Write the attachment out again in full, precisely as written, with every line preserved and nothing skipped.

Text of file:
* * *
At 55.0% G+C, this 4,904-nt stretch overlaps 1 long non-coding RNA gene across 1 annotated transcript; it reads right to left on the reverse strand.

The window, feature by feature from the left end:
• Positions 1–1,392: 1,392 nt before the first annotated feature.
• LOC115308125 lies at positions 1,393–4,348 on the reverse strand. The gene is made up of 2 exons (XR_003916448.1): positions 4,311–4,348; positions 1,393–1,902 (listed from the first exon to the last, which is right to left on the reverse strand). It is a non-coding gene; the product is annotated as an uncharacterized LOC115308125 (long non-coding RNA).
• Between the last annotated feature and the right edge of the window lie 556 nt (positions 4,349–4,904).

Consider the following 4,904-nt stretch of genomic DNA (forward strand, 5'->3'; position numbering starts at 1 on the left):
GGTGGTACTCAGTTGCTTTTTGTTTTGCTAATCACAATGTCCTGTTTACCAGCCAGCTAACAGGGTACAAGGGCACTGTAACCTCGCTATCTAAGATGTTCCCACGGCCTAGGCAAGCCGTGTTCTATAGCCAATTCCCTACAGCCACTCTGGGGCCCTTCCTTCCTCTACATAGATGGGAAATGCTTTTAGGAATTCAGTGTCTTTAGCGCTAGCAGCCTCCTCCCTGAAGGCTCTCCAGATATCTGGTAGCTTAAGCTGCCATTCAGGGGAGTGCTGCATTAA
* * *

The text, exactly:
At 55.0% G+C, this 4,904-nt stretch overlaps 1 long non-coding RNA gene across 1 annotated transcript; it reads right to left on the reverse strand.

The window, feature by feature from the left end:
• Positions 1–1,392: 1,392 nt before the first annotated feature.
• LOC115308125 lies at positions 1,393–4,348 on the reverse strand. The gene is made up of 2 exons (XR_003916448.1): positions 4,311–4,348; positions 1,393–1,902 (listed from the first exon to the last, which is right to left on the reverse strand). It is a non-coding gene; the product is annotated as an uncharacterized LOC115308125 (long non-coding RNA).
• Between the last annotated feature and the right edge of the window lie 556 nt (positions 4,349–4,904).

Consider the following 4,904-nt stretch of genomic DNA (forward strand, 5'->3'; position numbering starts at 1 on the left):
GGTGGTACTCAGTTGCTTTTTGTTTTGCTAATCACAATGTCCTGTTTACCAGCCAGCTAACAGGGTACAAGGGCACTGTAACCTCGCTATCTAAGATGTTCCCACGGCCTAGGCAAGCCGTGTTCTATAGCCAATTCCCTACAGCCACTCTGGGGCCCTTCCTTCCTCTACATAGATGGGAAATGCTTTTAGGAATTCAGTGTCTTTAGCGCTAGCAGCCTCCTCCCTGAAGGCTCTCCAGATATCTGGTAGCTTAAGCTGCCATTCAGGGGAGTGCTGCATTAA